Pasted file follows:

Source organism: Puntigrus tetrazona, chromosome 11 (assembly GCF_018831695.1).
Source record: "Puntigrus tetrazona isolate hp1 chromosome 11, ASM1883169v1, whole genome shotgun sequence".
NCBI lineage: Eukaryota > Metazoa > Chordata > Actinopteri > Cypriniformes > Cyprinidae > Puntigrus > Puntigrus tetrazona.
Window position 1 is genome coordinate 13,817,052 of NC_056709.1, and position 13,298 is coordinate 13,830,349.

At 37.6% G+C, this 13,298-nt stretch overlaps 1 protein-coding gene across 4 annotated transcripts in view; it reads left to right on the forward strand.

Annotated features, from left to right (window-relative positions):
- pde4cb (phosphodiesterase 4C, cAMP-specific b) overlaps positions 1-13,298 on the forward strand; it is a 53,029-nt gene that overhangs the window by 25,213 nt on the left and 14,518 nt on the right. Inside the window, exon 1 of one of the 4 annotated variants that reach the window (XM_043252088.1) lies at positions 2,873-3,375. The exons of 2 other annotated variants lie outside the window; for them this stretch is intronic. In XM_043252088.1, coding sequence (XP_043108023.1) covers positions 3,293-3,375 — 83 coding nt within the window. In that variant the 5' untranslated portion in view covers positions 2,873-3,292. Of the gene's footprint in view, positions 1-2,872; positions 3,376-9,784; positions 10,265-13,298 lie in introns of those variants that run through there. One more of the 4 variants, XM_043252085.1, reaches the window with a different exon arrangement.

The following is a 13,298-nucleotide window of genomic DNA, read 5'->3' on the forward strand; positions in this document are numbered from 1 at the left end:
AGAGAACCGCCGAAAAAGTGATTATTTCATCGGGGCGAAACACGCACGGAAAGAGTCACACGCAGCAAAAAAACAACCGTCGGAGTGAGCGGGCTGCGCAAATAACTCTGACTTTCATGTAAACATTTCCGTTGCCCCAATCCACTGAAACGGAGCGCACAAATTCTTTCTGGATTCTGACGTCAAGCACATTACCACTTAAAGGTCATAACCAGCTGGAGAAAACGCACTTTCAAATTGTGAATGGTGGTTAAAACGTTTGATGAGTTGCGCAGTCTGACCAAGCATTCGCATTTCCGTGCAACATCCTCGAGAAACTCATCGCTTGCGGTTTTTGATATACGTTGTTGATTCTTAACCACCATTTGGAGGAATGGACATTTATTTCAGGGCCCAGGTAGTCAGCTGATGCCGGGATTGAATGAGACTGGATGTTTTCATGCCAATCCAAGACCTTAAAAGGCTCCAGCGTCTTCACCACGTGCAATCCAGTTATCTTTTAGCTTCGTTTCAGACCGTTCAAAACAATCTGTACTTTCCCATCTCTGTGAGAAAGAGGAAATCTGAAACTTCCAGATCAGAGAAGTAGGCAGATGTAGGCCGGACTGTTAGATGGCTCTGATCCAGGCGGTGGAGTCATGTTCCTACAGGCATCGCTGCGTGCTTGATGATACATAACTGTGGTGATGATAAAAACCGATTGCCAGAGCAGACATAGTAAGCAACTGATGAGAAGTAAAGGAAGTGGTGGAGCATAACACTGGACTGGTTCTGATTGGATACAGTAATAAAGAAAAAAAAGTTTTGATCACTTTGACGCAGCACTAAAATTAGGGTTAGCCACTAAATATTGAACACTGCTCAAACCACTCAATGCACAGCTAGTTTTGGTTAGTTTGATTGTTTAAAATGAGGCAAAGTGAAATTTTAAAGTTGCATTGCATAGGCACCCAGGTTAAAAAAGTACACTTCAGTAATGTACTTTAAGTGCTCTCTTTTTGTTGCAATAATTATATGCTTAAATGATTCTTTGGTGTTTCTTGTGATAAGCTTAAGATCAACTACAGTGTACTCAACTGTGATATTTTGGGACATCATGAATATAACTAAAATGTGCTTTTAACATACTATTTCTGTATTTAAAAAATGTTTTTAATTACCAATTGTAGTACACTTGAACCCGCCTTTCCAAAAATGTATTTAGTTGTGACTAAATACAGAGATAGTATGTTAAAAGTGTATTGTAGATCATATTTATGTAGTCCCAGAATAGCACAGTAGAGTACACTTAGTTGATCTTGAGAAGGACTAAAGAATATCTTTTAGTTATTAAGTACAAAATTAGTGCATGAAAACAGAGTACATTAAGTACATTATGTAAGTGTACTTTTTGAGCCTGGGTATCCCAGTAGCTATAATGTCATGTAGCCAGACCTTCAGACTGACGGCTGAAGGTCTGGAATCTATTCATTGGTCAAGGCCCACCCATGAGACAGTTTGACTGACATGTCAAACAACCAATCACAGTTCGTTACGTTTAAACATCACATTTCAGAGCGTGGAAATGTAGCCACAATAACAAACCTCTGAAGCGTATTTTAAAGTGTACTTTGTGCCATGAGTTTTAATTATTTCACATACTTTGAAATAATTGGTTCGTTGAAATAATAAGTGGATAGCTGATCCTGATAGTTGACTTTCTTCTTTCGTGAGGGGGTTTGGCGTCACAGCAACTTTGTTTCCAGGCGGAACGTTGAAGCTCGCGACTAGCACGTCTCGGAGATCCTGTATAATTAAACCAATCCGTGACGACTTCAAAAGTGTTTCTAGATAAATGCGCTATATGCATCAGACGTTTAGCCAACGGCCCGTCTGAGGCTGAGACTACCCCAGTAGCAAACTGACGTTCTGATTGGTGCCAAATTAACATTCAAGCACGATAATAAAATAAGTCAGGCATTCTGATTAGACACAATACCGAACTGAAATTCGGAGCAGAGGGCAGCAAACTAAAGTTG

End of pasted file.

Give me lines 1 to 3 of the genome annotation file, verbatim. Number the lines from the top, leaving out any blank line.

Source organism: Puntigrus tetrazona, chromosome 11 (assembly GCF_018831695.1).
Source record: "Puntigrus tetrazona isolate hp1 chromosome 11, ASM1883169v1, whole genome shotgun sequence".
NCBI lineage: Eukaryota > Metazoa > Chordata > Actinopteri > Cypriniformes > Cyprinidae > Puntigrus > Puntigrus tetrazona.